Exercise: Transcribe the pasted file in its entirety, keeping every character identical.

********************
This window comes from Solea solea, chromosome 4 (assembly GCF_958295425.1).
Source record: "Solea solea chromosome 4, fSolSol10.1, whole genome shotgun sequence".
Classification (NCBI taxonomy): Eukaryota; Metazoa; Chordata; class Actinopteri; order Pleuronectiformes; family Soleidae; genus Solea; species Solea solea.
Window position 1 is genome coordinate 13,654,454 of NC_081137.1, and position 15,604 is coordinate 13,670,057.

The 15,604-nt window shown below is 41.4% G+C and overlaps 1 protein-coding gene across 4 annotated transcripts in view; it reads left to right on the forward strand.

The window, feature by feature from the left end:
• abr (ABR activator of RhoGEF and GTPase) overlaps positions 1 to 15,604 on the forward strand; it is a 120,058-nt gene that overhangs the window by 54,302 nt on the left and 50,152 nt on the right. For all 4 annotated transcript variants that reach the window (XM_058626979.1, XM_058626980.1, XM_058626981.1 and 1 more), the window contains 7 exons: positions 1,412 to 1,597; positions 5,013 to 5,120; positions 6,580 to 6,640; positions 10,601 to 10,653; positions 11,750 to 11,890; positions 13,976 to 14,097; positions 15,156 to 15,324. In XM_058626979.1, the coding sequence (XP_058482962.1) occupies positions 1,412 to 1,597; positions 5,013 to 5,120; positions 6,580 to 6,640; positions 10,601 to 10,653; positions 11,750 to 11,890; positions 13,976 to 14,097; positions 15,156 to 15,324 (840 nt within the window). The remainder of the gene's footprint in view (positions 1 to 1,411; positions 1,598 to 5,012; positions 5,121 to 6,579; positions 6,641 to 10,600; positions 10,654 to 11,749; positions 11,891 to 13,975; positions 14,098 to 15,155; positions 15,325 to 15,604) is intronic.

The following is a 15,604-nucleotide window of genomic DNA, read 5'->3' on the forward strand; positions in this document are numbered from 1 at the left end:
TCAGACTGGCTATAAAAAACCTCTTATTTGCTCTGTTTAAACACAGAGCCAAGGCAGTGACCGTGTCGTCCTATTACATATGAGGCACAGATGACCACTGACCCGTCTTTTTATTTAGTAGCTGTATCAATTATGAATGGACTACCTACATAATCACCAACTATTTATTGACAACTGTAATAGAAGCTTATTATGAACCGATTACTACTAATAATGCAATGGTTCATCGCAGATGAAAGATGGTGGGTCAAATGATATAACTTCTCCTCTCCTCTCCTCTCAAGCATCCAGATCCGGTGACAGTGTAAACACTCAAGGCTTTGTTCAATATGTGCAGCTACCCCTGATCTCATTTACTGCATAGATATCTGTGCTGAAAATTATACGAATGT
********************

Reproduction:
This window comes from Solea solea, chromosome 4 (assembly GCF_958295425.1).
Source record: "Solea solea chromosome 4, fSolSol10.1, whole genome shotgun sequence".
Classification (NCBI taxonomy): Eukaryota; Metazoa; Chordata; class Actinopteri; order Pleuronectiformes; family Soleidae; genus Solea; species Solea solea.
Window position 1 is genome coordinate 13,654,454 of NC_081137.1, and position 15,604 is coordinate 13,670,057.

The 15,604-nt window shown below is 41.4% G+C and overlaps 1 protein-coding gene across 4 annotated transcripts in view; it reads left to right on the forward strand.

The window, feature by feature from the left end:
• abr (ABR activator of RhoGEF and GTPase) overlaps positions 1 to 15,604 on the forward strand; it is a 120,058-nt gene that overhangs the window by 54,302 nt on the left and 50,152 nt on the right. For all 4 annotated transcript variants that reach the window (XM_058626979.1, XM_058626980.1, XM_058626981.1 and 1 more), the window contains 7 exons: positions 1,412 to 1,597; positions 5,013 to 5,120; positions 6,580 to 6,640; positions 10,601 to 10,653; positions 11,750 to 11,890; positions 13,976 to 14,097; positions 15,156 to 15,324. In XM_058626979.1, the coding sequence (XP_058482962.1) occupies positions 1,412 to 1,597; positions 5,013 to 5,120; positions 6,580 to 6,640; positions 10,601 to 10,653; positions 11,750 to 11,890; positions 13,976 to 14,097; positions 15,156 to 15,324 (840 nt within the window). The remainder of the gene's footprint in view (positions 1 to 1,411; positions 1,598 to 5,012; positions 5,121 to 6,579; positions 6,641 to 10,600; positions 10,654 to 11,749; positions 11,891 to 13,975; positions 14,098 to 15,155; positions 15,325 to 15,604) is intronic.

The following is a 15,604-nucleotide window of genomic DNA, read 5'->3' on the forward strand; positions in this document are numbered from 1 at the left end:
TCAGACTGGCTATAAAAAACCTCTTATTTGCTCTGTTTAAACACAGAGCCAAGGCAGTGACCGTGTCGTCCTATTACATATGAGGCACAGATGACCACTGACCCGTCTTTTTATTTAGTAGCTGTATCAATTATGAATGGACTACCTACATAATCACCAACTATTTATTGACAACTGTAATAGAAGCTTATTATGAACCGATTACTACTAATAATGCAATGGTTCATCGCAGATGAAAGATGGTGGGTCAAATGATATAACTTCTCCTCTCCTCTCCTCTCAAGCATCCAGATCCGGTGACAGTGTAAACACTCAAGGCTTTGTTCAATATGTGCAGCTACCCCTGATCTCATTTACTGCATAGATATCTGTGCTGAAAATTATACGAATGT